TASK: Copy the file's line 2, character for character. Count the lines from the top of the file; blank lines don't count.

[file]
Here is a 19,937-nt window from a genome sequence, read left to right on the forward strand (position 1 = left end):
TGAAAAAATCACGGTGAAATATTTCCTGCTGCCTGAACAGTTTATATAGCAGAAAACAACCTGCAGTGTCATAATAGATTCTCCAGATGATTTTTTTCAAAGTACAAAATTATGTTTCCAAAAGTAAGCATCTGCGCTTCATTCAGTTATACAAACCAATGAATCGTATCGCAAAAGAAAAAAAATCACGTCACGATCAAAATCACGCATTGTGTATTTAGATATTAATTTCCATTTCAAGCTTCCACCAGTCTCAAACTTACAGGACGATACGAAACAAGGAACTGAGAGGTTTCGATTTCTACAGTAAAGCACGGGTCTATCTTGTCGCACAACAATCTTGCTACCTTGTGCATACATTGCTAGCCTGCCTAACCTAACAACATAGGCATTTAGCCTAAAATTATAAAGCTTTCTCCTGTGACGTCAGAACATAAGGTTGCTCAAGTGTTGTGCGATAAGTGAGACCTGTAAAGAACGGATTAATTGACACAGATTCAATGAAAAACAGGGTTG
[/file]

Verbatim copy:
TGAAAAAATCACGGTGAAATATTTCCTGCTGCCTGAACAGTTTATATAGCAGAAAACAACCTGCAGTGTCATAATAGATTCTCCAGATGATTTTTTTCAAAGTACAAAATTATGTTTCCAAAAGTAAGCATCTGCGCTTCATTCAGTTATACAAACCAATGAATCGTATCGCAAAAGAAAAAAAATCACGTCACGATCAAAATCACGCATTGTGTATTTAGATATTAATTTCCATTTCAAGCTTCCACCAGTCTCAAACTTACAGGACGATACGAAACAAGGAACTGAGAGGTTTCGATTTCTACAGTAAAGCACGGGTCTATCTTGTCGCACAACAATCTTGCTACCTTGTGCATACATTGCTAGCCTGCCTAACCTAACAACATAGGCATTTAGCCTAAAATTATAAAGCTTTCTCCTGTGACGTCAGAACATAAGGTTGCTCAAGTGTTGTGCGATAAGTGAGACCTGTAAAGAACGGATTAATTGACACAGATTCAATGAAAAACAGGGTTG